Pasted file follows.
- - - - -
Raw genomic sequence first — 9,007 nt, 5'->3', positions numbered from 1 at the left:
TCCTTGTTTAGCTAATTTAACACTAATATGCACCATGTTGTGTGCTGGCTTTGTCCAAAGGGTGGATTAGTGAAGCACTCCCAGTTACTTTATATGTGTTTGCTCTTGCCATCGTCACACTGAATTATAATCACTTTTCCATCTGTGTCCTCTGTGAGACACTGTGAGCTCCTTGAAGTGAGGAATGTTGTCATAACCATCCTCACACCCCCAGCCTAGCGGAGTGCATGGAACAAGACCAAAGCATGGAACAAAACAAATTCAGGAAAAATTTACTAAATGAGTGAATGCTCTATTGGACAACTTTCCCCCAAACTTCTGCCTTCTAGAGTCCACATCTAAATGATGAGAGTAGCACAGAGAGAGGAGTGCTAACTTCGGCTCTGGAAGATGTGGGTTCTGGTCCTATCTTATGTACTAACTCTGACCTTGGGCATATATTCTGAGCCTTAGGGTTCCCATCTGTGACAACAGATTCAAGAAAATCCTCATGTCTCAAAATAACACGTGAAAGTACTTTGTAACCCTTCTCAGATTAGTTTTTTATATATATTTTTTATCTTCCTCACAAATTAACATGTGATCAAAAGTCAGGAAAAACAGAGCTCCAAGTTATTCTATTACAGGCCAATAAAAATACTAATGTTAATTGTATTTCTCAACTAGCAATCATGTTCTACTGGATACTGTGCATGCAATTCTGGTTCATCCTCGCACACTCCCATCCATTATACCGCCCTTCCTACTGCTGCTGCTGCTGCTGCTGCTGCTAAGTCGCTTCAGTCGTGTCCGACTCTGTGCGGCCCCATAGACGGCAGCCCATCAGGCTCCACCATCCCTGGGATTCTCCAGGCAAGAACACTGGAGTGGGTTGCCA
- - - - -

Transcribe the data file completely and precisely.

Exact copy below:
Raw genomic sequence first — 9,007 nt, 5'->3', positions numbered from 1 at the left:
TCCTTGTTTAGCTAATTTAACACTAATATGCACCATGTTGTGTGCTGGCTTTGTCCAAAGGGTGGATTAGTGAAGCACTCCCAGTTACTTTATATGTGTTTGCTCTTGCCATCGTCACACTGAATTATAATCACTTTTCCATCTGTGTCCTCTGTGAGACACTGTGAGCTCCTTGAAGTGAGGAATGTTGTCATAACCATCCTCACACCCCCAGCCTAGCGGAGTGCATGGAACAAGACCAAAGCATGGAACAAAACAAATTCAGGAAAAATTTACTAAATGAGTGAATGCTCTATTGGACAACTTTCCCCCAAACTTCTGCCTTCTAGAGTCCACATCTAAATGATGAGAGTAGCACAGAGAGAGGAGTGCTAACTTCGGCTCTGGAAGATGTGGGTTCTGGTCCTATCTTATGTACTAACTCTGACCTTGGGCATATATTCTGAGCCTTAGGGTTCCCATCTGTGACAACAGATTCAAGAAAATCCTCATGTCTCAAAATAACACGTGAAAGTACTTTGTAACCCTTCTCAGATTAGTTTTTTATATATATTTTTTATCTTCCTCACAAATTAACATGTGATCAAAAGTCAGGAAAAACAGAGCTCCAAGTTATTCTATTACAGGCCAATAAAAATACTAATGTTAATTGTATTTCTCAACTAGCAATCATGTTCTACTGGATACTGTGCATGCAATTCTGGTTCATCCTCGCACACTCCCATCCATTATACCGCCCTTCCTACTGCTGCTGCTGCTGCTGCTGCTGCTAAGTCGCTTCAGTCGTGTCCGACTCTGTGCGGCCCCATAGACGGCAGCCCATCAGGCTCCACCATCCCTGGGATTCTCCAGGCAAGAACACTGGAGTGGGTTGCCA